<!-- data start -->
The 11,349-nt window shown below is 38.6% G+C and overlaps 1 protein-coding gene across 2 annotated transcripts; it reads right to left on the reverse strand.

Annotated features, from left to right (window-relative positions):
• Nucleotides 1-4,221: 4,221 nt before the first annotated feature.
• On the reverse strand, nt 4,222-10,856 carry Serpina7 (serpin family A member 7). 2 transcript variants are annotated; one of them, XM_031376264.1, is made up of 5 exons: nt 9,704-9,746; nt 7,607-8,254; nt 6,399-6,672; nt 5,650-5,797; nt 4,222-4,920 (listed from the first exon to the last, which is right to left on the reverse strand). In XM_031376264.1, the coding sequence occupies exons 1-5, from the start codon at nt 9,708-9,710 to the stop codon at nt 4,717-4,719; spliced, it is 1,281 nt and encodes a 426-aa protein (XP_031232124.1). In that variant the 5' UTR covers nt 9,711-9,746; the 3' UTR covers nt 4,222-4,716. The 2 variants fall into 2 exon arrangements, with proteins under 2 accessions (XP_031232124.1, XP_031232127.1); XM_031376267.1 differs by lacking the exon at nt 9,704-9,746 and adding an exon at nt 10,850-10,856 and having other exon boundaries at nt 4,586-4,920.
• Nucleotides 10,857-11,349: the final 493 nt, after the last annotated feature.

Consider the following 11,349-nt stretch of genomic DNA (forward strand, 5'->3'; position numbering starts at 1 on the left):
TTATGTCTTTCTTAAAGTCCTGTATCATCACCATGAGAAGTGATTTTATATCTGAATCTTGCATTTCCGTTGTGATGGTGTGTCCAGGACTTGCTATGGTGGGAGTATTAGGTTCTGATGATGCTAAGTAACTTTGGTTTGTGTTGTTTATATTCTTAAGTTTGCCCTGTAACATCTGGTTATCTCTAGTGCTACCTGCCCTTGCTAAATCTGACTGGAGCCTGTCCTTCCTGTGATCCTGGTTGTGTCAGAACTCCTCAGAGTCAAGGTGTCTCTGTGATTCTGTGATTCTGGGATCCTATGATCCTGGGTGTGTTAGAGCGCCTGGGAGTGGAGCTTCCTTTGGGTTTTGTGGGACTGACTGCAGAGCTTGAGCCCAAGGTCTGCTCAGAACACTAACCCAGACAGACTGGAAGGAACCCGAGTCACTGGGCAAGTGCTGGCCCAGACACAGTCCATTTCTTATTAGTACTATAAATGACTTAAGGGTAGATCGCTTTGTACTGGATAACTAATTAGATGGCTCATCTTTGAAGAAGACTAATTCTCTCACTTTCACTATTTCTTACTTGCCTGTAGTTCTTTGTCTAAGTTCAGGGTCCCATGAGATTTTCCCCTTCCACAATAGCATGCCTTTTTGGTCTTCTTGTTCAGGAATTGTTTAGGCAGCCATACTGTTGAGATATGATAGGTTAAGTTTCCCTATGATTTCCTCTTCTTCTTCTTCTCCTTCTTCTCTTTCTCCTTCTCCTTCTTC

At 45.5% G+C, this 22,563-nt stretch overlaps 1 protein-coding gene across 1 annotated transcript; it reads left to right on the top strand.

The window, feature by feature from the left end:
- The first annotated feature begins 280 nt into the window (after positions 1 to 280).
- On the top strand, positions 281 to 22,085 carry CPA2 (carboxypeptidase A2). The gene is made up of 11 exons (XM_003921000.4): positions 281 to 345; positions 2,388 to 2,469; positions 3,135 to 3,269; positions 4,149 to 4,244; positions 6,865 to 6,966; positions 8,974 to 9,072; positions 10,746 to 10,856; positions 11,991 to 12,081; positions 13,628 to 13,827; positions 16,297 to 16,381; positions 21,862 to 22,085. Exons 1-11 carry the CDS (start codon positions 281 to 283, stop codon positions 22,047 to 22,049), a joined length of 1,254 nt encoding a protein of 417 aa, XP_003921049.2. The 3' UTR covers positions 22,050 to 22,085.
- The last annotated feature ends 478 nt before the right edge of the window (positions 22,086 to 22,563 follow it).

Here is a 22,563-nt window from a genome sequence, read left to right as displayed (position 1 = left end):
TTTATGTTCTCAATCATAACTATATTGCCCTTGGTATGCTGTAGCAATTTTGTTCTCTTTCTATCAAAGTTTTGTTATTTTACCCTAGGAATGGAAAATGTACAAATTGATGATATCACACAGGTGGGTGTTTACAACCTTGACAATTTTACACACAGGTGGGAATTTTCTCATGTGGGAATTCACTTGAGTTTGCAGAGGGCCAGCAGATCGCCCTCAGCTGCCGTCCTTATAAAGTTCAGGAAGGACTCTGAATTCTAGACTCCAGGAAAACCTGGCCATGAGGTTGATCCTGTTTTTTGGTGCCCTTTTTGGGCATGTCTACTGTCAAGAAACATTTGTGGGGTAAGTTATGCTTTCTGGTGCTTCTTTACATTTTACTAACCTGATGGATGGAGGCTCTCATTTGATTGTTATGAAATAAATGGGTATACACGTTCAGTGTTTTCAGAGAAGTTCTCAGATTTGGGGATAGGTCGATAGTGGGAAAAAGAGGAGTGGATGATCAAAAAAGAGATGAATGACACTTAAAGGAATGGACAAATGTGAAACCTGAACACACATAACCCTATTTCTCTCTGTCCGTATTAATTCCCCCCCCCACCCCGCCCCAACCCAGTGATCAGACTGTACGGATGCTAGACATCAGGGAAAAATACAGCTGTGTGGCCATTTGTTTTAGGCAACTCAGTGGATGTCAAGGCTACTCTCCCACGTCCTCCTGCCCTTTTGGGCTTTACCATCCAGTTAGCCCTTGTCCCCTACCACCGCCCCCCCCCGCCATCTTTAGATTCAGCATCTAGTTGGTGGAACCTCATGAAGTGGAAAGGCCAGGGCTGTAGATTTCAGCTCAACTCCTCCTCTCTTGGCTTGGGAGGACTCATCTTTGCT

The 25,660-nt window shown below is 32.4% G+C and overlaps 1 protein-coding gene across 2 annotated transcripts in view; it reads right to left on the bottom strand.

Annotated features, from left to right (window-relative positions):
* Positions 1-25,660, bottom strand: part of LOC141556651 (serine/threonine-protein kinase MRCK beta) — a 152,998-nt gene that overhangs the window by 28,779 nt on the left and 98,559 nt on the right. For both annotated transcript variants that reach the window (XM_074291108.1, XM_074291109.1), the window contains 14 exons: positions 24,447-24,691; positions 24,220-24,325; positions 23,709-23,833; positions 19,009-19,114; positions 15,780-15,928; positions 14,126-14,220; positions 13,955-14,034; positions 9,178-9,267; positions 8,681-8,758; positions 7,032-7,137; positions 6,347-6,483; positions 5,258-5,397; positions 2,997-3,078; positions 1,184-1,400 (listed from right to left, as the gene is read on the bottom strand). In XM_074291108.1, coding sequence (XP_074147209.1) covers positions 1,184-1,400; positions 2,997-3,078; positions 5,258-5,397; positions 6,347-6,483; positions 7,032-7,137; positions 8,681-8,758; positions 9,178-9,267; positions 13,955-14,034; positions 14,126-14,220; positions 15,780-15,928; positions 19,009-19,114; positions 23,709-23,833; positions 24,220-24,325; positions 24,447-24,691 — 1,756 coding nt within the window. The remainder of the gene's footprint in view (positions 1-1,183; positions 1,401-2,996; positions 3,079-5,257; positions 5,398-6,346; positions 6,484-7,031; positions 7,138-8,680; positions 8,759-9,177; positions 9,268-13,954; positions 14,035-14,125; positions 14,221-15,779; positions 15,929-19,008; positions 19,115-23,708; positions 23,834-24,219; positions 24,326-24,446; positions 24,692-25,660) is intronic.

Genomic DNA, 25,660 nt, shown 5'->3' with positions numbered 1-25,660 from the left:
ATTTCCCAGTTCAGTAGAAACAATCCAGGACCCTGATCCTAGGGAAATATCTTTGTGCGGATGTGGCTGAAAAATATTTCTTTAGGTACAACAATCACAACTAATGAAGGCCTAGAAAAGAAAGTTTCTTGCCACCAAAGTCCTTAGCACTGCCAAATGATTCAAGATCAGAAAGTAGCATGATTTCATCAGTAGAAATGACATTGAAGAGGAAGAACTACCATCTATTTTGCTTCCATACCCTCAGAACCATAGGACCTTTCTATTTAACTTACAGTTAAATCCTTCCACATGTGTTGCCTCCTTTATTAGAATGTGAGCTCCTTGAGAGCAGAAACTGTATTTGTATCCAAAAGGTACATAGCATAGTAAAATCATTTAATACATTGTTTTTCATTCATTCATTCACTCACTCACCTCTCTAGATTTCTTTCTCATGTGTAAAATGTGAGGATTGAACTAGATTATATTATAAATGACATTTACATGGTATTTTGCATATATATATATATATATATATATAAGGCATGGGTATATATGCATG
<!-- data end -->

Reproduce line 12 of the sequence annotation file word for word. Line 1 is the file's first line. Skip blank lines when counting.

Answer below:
- The last annotated feature ends 478 nt before the right edge of the window (positions 22,086 to 22,563 follow it).